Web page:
"There is nothing that sings in the key of joy like a happy child and almost nothing that brings me to a higher plane than a delicious plate of pasta. Chef/dad/genius Jonathon Sawyer has combined the two to create this handbook of tasty euphoria that makes the celebration of the creation and sharing of simple and delightful noodle-bound happiness as a family the ultimate expression of love and collaboration. This book will make you, your kids and their pals, (and your childish friends) a happy, jubilant choir of yum." - Mario Batali, chef, restaurateur, writer, and media personality
Blogger Tricks

Tuesday, January 27, 2015

Swiss Meringue Buttercream

I know that most of the Northeast United States is buried under what sounds like the most epic snowpocalypse of all time (helllllloooooo #Juno), but I thought we could all still use some cupcakes, ammiright? Cupcakes taste a lot better when you have the perfect icing, so today we're sharing our favorite swiss meringue buttercream icing from Elizabeth Marek's new book. Whatever cupcakes (or cake) you put this icing on will go quickly. We promise. And there's no better way to spend a snow day than that.

Swiss Meringue Buttercream
Excerpted from The Artisan Cake Company's Visual Guide to Cake Decorating by Elizabeth Marek

Swiss Meringue Buttercream (SMBC) is smooth, rich, light, creamy, and dreamy. It is the buttercream that I use the most. It has a not-too-sweet flavor and a melt-in-your-mouth texture. The butter content makes it ideal for chilling and for using on sculpted cakes.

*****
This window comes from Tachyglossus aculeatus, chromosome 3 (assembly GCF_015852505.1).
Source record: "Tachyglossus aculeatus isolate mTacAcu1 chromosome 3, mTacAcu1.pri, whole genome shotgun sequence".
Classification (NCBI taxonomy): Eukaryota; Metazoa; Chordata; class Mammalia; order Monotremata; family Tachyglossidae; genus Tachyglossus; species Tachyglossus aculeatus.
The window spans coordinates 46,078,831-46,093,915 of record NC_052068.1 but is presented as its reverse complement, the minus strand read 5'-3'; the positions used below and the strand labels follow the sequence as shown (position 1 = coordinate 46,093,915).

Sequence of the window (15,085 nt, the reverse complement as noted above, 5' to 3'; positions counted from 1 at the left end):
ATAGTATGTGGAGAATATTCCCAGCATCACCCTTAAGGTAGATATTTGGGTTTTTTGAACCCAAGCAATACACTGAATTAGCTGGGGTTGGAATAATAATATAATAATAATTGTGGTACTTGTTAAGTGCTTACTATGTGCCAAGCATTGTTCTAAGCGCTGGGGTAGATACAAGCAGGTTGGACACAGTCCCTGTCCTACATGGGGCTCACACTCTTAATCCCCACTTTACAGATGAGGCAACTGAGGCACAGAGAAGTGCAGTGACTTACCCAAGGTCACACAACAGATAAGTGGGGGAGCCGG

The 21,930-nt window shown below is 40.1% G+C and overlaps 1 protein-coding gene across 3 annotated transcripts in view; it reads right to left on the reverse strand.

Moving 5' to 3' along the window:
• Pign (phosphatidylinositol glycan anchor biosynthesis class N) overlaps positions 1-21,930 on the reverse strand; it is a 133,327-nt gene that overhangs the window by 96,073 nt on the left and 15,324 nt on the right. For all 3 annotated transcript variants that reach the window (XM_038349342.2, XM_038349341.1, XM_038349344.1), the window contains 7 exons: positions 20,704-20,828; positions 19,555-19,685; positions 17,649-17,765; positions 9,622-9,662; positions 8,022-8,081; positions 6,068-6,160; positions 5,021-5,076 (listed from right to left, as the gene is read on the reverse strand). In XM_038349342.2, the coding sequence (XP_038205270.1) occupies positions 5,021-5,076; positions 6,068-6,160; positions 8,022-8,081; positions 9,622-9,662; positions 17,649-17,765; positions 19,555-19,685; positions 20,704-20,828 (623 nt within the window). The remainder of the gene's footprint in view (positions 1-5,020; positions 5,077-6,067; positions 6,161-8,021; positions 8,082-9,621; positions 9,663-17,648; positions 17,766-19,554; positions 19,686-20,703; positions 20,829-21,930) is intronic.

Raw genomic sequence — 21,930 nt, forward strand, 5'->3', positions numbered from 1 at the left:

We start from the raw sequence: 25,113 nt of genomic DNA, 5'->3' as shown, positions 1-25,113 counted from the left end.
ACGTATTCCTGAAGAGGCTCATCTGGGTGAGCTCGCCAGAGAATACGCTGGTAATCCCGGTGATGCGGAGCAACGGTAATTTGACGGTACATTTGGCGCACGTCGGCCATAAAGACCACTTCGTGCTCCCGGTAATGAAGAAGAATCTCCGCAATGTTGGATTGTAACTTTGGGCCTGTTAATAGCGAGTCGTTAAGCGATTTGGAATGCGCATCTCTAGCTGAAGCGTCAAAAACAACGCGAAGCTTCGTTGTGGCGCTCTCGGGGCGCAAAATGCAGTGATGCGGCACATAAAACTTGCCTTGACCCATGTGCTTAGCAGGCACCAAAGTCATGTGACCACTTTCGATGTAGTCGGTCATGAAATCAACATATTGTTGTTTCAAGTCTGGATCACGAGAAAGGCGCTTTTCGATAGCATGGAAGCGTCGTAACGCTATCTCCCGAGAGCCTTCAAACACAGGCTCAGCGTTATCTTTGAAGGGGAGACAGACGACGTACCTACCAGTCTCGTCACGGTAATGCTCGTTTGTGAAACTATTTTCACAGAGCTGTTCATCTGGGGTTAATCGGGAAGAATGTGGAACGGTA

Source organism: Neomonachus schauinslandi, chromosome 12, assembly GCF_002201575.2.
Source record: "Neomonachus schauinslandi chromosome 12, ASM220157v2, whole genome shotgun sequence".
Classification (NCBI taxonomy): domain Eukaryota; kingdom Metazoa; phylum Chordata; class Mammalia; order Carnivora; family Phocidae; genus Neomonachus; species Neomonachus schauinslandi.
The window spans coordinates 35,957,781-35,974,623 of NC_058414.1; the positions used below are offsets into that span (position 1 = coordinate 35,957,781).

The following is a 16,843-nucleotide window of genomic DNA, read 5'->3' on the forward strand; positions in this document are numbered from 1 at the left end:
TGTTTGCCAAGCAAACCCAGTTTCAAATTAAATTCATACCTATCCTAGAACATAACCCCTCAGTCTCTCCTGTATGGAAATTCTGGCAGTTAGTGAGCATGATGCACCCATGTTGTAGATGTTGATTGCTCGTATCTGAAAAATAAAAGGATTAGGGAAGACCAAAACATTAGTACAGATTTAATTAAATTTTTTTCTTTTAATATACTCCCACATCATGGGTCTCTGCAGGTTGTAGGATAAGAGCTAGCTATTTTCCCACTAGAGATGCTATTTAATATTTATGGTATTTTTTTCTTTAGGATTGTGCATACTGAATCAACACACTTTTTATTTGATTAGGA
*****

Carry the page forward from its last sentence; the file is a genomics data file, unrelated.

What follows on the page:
8 egg whites
1 lb/454 g granulated sugar
1/2 tsp salt
1 lb/454 g unsalted butter
3.5 oz/99 g solid vegetable shortening
1 tsp vanilla extract

Place egg whites and sugar in a mixing bowl over a pot of boiling water.

Whisk occasionally. When mixture reaches a temperature of 120°F/49°C (use a thermometer), the sugar is dissolved.

Place egg white mixture into the bowl of a stand mixer with a whisk attachment and turn onto high.

Add salt and beat until stiff peaks form.

Let buttercream cool to room temperature. I will usually take out half of the meringue and place into a cake pan and put both in the refrigerator to cool down faster.

Once cooled, add chunks of butter to meringue on medium high and then add the shortening.

Let whip until light and fluffy. Add in vanilla extract.


Chocolate Buttercream

Add 1 oz/27 g cocoa powder to the buttercream and a splash of dark rum to enhance the chocolate flavor. Whip until combined.

Mint Chocolate Chip

The easy way to do this is to add a touch of mint extract and some mini chocolate chips, but I find that nothing beats fresh mint leaves. I actually infuse my eggs and sugar with two to three sprigs of mint leaves while the sugar is dissolving and then pull out the leaves before whipping. Once the buttercream is whipped up, I add a dab of green food coloring (optional) and a handful of mini chocolate chips—delicious between chocolate cake layers.